Member of the European Pool of Representatives, Arleen Pimetel (AFS France), represented EFIL at the UNESCO Regional consultation meeting on the Sustainable Development Goal #4: Education for all (SDG), to be reached by 2030. On 24 and 25 October, the delegations of the European States and North America gathered to discuss the implementation of the United Nations recommendations on this SDG, together with other intergovernmental organisations such as OECD (Organisation for Economic Co-operation and Development),  as well as Non-Governmental Organisations (NGOs)

In the long agenda, to be discussed in less than 48 hours, several subjects were addresses in debates. Monday morning, after the opening speech by Gabriela Romero, OECD chief staff, several questions and comments were brought fourth, such as the how to measure success, which statistical and mathematical methods should used and the improvement and reform of our current policies. At the same time there was established a clear position on behalf of the OECD, expressing how ambitious the SDGs were: “Even though we are showing the outcomes of OECD countries and that we have a long way to go, we must say that 15 years is too short to achieve them all in all the world, I am Mexican and I know the struggle. It wasn’t us who chose these ambitious goals it was the International Community who did” Romero said.

Mr Jordan Naidoo, Senior Education Advisor at UNICEF, presented the challenges facing the region: Education for Migrants and Refugees, the Economic Crisis and thus Education  is being left behind by indebted governments and as a subject that concerns us as EFIL ambassadors –Global Citizenship– within the context of rising extreme right values throughout Europe.

Keeping this in mind, the future is something we must take into consideration. The fact that we see ourselves in a rapidly evolving world, makes us question the outcomes or the influential variables that these goals might suffer throughout the next years. Therefore, it is necessary to make a review process based on regular, voluntary and inclusive evaluation to provide a regional overview and advise on the intermediate decision making process.

SDG 4 is a complementary to the following goals:

  • SDG 1: Eradicating poverty and promoting prosperity in a changing world.
  • SDG 9: Promote sustained, inclusive and sustainable economic growth, full and productive employment and decent work for all

The SDG Education Steering Committee is there to:

  • Review progress along with indicators
  • Monitoring and advocating for better financing and education
  • All education targets
  • One universal SDG agenda we are all committed to
  • Steering committee members represent the Education community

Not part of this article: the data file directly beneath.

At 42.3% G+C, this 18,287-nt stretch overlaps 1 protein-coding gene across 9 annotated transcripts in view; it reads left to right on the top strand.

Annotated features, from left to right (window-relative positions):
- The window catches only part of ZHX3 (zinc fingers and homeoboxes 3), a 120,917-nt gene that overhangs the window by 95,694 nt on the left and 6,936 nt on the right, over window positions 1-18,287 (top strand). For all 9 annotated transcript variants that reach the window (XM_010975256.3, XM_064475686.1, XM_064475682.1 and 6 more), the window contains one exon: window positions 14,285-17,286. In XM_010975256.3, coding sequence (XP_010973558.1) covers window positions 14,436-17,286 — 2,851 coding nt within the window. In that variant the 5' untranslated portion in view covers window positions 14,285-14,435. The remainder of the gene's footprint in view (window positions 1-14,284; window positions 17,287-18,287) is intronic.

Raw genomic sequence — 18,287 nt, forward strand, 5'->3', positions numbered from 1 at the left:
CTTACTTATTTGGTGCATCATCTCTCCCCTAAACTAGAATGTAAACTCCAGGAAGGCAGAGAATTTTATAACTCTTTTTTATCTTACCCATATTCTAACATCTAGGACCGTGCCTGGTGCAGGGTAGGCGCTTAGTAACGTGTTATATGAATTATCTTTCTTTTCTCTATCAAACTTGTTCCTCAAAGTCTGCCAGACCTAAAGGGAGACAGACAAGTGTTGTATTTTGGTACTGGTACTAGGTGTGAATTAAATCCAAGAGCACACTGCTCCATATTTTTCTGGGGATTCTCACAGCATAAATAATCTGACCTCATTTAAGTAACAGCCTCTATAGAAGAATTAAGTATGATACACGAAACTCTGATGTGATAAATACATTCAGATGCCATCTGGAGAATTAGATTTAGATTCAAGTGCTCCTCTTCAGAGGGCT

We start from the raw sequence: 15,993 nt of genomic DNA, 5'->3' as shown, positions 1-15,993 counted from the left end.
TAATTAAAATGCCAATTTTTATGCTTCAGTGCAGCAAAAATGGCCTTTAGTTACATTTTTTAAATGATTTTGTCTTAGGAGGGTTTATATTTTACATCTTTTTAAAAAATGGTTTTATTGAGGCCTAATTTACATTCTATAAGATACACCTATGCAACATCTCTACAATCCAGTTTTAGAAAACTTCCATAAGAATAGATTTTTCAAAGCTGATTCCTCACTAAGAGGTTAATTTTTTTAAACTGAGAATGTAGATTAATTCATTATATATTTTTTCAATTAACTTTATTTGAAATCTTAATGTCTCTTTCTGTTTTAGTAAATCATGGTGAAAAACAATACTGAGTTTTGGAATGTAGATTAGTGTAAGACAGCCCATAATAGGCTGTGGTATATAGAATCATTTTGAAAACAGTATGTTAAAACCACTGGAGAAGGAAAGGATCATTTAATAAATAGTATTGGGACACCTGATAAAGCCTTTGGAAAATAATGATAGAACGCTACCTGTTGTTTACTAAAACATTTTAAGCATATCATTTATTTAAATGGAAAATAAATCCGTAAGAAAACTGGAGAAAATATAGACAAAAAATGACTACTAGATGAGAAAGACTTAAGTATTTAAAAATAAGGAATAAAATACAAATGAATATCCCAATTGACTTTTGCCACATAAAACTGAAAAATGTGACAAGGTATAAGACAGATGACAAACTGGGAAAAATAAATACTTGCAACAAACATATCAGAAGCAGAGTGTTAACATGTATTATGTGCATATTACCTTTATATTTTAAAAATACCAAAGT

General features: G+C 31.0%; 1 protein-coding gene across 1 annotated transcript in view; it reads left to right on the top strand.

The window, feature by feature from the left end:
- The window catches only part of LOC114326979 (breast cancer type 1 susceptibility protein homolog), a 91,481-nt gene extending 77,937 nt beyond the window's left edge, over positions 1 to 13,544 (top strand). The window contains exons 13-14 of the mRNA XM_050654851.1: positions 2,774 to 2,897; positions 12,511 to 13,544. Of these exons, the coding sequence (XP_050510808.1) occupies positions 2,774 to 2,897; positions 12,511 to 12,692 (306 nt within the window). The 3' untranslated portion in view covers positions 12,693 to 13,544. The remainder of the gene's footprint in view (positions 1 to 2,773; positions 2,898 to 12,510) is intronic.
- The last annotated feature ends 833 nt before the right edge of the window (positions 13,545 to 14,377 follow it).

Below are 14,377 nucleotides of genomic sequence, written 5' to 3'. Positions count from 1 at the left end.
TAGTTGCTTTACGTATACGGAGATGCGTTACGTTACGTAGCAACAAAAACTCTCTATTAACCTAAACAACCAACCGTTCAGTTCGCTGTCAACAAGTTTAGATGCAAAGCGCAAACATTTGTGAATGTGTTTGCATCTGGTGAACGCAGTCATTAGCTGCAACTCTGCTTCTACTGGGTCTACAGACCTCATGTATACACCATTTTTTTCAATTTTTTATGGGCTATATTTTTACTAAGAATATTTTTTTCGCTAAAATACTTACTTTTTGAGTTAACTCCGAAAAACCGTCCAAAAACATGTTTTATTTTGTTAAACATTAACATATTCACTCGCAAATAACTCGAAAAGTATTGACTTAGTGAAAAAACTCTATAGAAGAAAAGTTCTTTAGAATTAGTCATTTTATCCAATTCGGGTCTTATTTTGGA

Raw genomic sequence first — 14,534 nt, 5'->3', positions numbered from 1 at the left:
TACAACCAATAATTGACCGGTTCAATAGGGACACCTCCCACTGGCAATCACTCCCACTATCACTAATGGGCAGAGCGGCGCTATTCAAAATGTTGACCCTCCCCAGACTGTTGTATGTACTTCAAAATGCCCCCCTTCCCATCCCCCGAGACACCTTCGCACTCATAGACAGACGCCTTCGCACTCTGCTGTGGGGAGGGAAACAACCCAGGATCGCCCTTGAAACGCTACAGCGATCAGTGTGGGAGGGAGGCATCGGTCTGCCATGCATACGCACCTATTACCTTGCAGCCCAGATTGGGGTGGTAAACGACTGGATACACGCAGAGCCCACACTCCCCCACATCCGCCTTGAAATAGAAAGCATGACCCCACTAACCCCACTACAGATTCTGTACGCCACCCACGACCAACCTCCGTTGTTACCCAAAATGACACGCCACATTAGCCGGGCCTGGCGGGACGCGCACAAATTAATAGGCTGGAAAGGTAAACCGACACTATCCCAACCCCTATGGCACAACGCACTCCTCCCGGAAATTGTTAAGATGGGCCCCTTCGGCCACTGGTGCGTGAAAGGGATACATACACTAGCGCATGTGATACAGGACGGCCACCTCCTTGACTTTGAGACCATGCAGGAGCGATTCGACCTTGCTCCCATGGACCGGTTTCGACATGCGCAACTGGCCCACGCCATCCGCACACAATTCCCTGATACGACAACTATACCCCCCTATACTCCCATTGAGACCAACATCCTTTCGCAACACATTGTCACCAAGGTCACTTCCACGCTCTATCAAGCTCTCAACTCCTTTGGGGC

• Focus on where can we make a difference
  • Accountability
  • Develop indicators that can show the progress

The committee’s expectations, first and foremost, is to be a key actor in the decision making process at national level and at regional level with multilateral institutions such as the OECD and the Council of Europe. Furthermore, it is to improve and implement the eleven indicators they have established for the achievement of this goals.

In the following sessions, delegations representing U Member States have intervened and stated their opinions.

During the first breakout session, Arleen assisted the Quality of Education: there, she got the opportunity to take the floor and talk about youth concerns and the fact that many students get a diplomam, although not being prepared to enter the labour market.

Arleen is annoyed by what her generation is going through and asked ‘how much is the impact of these policies at a national level? “Labour market demand from us creativity, innovation, to think “outside the box” but what we are facing each day is a time constraint which limit us to expand our learning through different opportunities, and only learn by heart what we are being taught (the same as my parents did)”. At the same time, Arleen feels grateful to have access to education and opportunities such as the ones offered by AFS and EFIL. The question is how to democratise opportunities such as this one, namely representing an NGO at such an important meeting during school time.


The second breakout session was about indicators and every one of them seemed very subjective. UNESCO might get quite some criticism, but it needs to be recognised that this institution manages very delicate issues such as measuring education, considering factors that influencing each culture, each system and that a mathematical formula might not be enough to measure all of this. On the another hand, let’s use the example of UNICEF: measuring a vaccination programme in a country and counting how many people are sick, malnourished or premature are just questions on a survey and no one needs to be a genius to make these statistics.

To conclude, UNESCO as a supranational institution does not have the right to obligate member states but only to recommend these policies. Therefore, their principal interest is to make programmes and statistical studies (and much more evidently) to guide the world onto a good path. They are aware that these goals are too ambitious to be achieved by 2030, they are also aware of the fact that they do not have a direct power on behalf of nations, they respect their sovereignty and they are mainly an open space to debate these issues and conclude to do something relative to their current and proper situations. This is what SDG were created for, the main difference between them and the Millenium develoment Goals (the previous UN goals) is that these last were orientated to the third- and developing world while the Sustainable Development Goals are created for everyone.

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